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The Northman

Released 2022. Director: Robert Eggers

THE NORTHMAN IS A PULSE-POUNDING VIKING REVENGE SAGA ankle deep in mud, an awful lot of mud. It’s aggressive, savage, angry and mad, as a prince meets his destiny by way of skewering, decapitation, disembowelment and a sliced nose. Bearded men with long hair who haven’t bathed in weeks grunt and growl, lunging at each other with swords, axes or muscular bare hands. There’s also an outdoor sporting event featuring wooden bats and players end up whacked unconscious, mortally injured or dead.

I’m trying to paint a picture to tell (or warn) you that The Northman is an ultra-violent rampage. If you have delicate stomach lining I suggest you don’t eat before watching. On the other hand, it is an absorbing and masterfully shot medieval fantasy epic of honour, justice and vengeance.

Based on Norse legends, the story is set in the 10th century and somewhere in the north Atlantic, King Aurvandil returns from battle in triumph but his glory is short-lived. Ambushed by his traitorous brother Fjolnir, the king is pinned with a shower of arrows and with a swift carve of a sword, his severed head hits the muddy ground.

This is witnessed by nine-year-old Prince Amleth, who manages to evade capture and escape in a rowboat with his life and limbs intact. "I will avenge you, father! I will save you, mother! I will kill you, Fjolnir!" The impetus of the entire plot spelled out succinctly.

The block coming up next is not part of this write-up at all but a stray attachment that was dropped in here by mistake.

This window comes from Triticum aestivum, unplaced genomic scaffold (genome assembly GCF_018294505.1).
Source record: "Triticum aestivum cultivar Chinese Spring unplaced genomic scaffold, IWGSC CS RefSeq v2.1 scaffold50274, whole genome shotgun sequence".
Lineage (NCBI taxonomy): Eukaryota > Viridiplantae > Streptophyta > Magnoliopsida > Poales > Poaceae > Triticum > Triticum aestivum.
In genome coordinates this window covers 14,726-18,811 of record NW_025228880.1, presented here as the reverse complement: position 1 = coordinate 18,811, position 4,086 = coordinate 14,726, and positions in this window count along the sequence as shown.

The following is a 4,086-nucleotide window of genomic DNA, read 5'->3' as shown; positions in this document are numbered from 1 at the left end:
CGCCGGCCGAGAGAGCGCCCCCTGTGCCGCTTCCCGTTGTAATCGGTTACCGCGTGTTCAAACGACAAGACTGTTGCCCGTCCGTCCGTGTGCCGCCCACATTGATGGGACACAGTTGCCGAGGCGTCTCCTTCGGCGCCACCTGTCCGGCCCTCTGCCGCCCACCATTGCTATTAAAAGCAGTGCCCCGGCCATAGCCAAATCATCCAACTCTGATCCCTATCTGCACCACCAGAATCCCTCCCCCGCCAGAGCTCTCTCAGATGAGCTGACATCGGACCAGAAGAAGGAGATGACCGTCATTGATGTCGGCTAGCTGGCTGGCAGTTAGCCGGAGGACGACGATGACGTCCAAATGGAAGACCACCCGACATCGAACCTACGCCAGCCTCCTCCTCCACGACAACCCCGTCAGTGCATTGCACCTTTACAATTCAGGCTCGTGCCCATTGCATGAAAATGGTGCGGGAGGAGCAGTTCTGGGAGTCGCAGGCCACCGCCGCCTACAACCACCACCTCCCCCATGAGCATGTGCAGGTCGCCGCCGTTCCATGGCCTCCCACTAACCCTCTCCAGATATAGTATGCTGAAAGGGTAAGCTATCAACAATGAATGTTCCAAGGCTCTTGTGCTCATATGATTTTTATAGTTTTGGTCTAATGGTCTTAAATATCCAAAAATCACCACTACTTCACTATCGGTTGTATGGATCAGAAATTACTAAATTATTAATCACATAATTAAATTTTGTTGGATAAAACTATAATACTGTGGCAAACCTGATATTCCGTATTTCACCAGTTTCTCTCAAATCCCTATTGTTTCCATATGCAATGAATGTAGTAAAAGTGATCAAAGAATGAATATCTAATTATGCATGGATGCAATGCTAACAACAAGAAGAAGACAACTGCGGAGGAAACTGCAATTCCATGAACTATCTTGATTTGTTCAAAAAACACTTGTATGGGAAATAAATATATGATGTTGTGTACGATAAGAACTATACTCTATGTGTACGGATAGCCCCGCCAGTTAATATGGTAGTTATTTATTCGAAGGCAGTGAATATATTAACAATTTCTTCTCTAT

Cut to a different boat some twenty years later and Amleth is now a hunky fighter with bulging biceps and eyes that reflect hate and anger, back to kill his uncle who not only assassinated his father but married his mother. Sounds familiar? The legend of Amleth was what inspired Shakespeare to write Hamlet.

If you’ve seen The Witch and The Lighthouse, you’ll remember director Robert Eggers has a distinctive visual palette in whipping up an imaginative and feverishly unsettling atmosphere of foreboding. He moulds characters with their environment, subjecting them to a greater force, often psychological, even supernatural. In The Northman, Amleth’s quest for justice is entwined with a grander cosmic design beyond his conscious control.

Alexander Skarsgard cuts a striking figure, not only physically hulking as if sharing the same DNA as Thor, but he also brings a degree of emotional depth not normally expected from a role like this in an action-packed blood fest. Driven to the brink of madness, Amleth finds his humanity in his protective instincts and affection for slave girl Olga even as he submits to a greater spiritual force in his gory savagery.

The rest of the cast props up the tension and contributes generously to the rage, woe and blood spill, including Ethan Hawke as King Aurvandil, Nicole Kidman as Queen Gudrun, Claes Bang as Fjolnir, Anya Taylor-Joy as Olga and Bjork as the Seeress prophesising Amleth’s fate.

The world that Eggers builds in The Northman is soaked in stark brutality, both in its natural landscape and harsh survival of power and subjugation. The introduction to the adult Amleth, who has fallen in with a pillaging tribe, is a particularly stunning sequence. The camera climbs alongside Amleth as he scales a village wall and continues without a cut as it pans across a wild and barbaric attack, while plunderers hack and slash their way through terrified and defenceless families. Jarin Blaschke’s cinematography also incorporates hallucinatory and graphic elements when Amleth tips across to the psychic realm. Close your eyes and the ominous sounding score by Robin Carolan and Sebastian Gainsborough summons a hair-raising carnage of horror in your mind.

Only his third movie, and the first to be financed by a major studio, Robert Eggers shows even with a blockbuster budget and intervention from the money men (the studio dictating changes and final cut), he has managed to maintain his visionary streak and kept a tight control of his signature style. The mark of a rising auteur.


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